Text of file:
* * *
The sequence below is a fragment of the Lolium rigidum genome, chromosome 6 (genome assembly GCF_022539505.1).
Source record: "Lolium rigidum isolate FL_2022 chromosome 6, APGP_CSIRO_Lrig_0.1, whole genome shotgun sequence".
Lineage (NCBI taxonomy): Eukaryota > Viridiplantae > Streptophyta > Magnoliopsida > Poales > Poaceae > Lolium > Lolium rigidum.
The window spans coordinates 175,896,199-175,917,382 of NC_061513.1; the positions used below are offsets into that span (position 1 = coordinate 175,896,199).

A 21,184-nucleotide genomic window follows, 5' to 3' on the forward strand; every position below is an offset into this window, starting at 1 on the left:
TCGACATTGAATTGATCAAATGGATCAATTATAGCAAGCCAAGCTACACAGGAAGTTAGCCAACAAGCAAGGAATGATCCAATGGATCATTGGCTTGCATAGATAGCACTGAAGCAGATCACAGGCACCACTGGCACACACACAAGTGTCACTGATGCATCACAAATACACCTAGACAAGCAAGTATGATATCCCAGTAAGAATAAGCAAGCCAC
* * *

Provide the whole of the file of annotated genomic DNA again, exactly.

The sequence below is a fragment of the Lolium rigidum genome, chromosome 6 (genome assembly GCF_022539505.1).
Source record: "Lolium rigidum isolate FL_2022 chromosome 6, APGP_CSIRO_Lrig_0.1, whole genome shotgun sequence".
Lineage (NCBI taxonomy): Eukaryota > Viridiplantae > Streptophyta > Magnoliopsida > Poales > Poaceae > Lolium > Lolium rigidum.
The window spans coordinates 175,896,199-175,917,382 of NC_061513.1; the positions used below are offsets into that span (position 1 = coordinate 175,896,199).

A 21,184-nucleotide genomic window follows, 5' to 3' on the forward strand; every position below is an offset into this window, starting at 1 on the left:
TCGACATTGAATTGATCAAATGGATCAATTATAGCAAGCCAAGCTACACAGGAAGTTAGCCAACAAGCAAGGAATGATCCAATGGATCATTGGCTTGCATAGATAGCACTGAAGCAGATCACAGGCACCACTGGCACACACACAAGTGTCACTGATGCATCACAAATACACCTAGACAAGCAAGTATGATATCCCAGTAAGAATAAGCAAGCCAC